Although everyone understands the importance of visiting the dentist, many people don't do it nearly as often as they should. Whether it's fear of the dentist or any other reason, putting off your dental visits can lead to all sorts of problems with your teeth, gums, and jaw. In fact, one of the earliest problems you might encounter, aside from cavities, will begin in your gums. Here's what you need to know about red, swollen, puffy gums and the steps needed to treat them.
When Your Gums Have Just Started To Turn Red And Puffy
If you have only just recently noticed that your gums are red, swollen, and puffy, you've caught the problem early. This is a key symptom of gingivitis, which is the earliest stage of periodontal disease. As the earliest stage, gingivitis is treatable and can be reversed. However, in order to do this, you need to seek dental care right away when you notice the symptoms.
Gingivitis is caused when bacteria settles into pockets between your gums and your teeth. In order to treat the condition, your dentist will do a comprehensive cleaning procedure where tartar and bacteria will be scraped away from the tooth surface and just below the surface of your gums.
You'll be provided with a series of steps that you need to follow, as well. Your dentist may even prescribe an antibiotic to help reduce the risk of recurrence while your gums heal from the treatment.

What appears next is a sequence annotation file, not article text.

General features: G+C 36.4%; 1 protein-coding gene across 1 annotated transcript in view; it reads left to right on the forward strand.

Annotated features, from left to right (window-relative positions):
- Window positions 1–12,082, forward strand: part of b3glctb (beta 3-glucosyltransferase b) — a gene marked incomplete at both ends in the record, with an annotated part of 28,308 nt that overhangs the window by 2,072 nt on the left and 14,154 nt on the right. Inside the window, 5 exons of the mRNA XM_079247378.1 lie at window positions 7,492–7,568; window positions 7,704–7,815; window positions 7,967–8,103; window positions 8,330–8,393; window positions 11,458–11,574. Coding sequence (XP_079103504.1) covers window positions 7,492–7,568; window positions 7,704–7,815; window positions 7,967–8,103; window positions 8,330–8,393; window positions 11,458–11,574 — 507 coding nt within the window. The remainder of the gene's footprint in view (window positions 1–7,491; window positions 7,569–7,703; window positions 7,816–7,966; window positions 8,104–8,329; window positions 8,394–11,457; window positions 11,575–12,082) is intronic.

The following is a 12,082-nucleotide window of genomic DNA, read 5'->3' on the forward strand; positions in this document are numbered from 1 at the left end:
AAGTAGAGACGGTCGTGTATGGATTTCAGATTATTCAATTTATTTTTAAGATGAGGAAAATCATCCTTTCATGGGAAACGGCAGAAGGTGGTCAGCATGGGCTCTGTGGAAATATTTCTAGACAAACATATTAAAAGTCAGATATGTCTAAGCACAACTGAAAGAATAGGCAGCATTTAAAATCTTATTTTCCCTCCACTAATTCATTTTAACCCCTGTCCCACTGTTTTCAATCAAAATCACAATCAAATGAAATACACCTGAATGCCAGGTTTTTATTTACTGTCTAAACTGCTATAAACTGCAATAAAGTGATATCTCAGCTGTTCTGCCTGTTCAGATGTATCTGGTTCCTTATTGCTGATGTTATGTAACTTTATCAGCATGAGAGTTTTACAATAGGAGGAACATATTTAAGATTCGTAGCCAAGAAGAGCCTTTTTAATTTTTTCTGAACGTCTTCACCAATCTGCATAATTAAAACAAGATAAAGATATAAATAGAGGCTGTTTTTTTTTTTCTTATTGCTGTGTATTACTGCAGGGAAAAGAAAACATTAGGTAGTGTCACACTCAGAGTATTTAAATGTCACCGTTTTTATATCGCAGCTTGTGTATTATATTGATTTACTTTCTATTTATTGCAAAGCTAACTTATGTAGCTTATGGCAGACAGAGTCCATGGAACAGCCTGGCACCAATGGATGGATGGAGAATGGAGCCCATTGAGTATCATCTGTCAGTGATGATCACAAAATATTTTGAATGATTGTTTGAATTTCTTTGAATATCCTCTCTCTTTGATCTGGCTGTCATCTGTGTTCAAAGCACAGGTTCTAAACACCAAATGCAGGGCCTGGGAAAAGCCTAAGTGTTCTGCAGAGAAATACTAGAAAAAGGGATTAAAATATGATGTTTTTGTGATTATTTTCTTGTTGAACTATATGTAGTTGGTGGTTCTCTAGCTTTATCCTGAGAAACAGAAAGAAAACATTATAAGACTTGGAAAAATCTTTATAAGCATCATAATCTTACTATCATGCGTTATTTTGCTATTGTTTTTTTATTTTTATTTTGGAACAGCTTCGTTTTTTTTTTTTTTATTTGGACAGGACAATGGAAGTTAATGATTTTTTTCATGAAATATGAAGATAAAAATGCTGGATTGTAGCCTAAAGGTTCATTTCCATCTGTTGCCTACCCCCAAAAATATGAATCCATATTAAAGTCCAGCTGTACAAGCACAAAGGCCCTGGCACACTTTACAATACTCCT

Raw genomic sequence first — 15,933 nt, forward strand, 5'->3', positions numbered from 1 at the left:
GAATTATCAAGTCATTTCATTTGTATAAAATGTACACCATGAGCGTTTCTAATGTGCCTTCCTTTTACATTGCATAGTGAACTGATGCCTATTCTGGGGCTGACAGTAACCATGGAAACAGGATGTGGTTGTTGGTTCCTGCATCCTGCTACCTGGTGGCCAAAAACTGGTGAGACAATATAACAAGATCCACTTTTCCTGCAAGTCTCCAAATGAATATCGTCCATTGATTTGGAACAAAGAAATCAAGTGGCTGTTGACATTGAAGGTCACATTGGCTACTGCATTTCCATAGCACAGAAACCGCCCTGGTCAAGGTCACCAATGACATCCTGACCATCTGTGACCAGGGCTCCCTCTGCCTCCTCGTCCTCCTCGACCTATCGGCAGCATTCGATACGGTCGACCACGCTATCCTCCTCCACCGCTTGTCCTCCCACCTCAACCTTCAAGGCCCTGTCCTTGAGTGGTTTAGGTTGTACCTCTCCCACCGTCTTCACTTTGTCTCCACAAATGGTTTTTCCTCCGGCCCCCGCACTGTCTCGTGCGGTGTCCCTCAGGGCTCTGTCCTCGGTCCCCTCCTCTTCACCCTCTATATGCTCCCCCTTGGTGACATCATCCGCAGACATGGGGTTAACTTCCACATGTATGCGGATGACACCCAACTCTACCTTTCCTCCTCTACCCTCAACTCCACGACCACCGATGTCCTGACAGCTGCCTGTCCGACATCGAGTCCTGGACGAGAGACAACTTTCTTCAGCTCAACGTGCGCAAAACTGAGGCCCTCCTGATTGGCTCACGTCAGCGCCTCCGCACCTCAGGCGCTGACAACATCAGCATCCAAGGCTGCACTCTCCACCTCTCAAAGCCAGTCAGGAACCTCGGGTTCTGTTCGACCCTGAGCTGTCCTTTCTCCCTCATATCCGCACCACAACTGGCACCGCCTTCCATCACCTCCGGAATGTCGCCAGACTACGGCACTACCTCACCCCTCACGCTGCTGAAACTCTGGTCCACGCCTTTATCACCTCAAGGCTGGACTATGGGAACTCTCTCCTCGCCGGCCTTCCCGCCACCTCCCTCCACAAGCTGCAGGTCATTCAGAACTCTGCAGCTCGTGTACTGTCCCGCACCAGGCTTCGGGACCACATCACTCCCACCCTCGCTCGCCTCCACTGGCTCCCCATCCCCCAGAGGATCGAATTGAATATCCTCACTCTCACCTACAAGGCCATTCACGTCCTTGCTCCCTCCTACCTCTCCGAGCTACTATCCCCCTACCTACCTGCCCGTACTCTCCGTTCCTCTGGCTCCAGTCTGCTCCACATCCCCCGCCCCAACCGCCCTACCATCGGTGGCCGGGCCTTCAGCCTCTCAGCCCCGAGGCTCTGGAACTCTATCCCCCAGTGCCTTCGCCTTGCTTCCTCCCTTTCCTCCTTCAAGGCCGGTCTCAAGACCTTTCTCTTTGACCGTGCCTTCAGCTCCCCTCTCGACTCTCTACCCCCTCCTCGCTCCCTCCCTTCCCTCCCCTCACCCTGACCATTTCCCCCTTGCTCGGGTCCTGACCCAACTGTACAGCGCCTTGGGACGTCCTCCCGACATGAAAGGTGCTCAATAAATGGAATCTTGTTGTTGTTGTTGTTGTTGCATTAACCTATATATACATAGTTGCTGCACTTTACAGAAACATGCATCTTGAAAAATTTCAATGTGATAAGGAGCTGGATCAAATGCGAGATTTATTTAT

When You Neglect Red, Puffy Gums
If you don't address your gums when they first become red and swollen, your gum disease will progress. It will gradually shift from gingivitis to periodontitis. Periodontitis cannot be reversed once it develops; it can only be treated to keep it from worsening.
Your gums will gradually separate further from your teeth. This exposes more of the base of your tooth and the root. Gradually, it will progress until enough of your tooth and root are exposed that your teeth will start to loosen and may fall out.
Treating periodontitis requires irrigation of your gums as well as scaling and root planing, where bacteria is removed from the roots as well as the gums. This is a more complex procedure, and you may be prescribed an antibiotic as well as a mouth rinse to help through your healing. You'll also have to visit the dentist far more often to help ensure that it doesn't recur.
To learn more, contact a family dentist.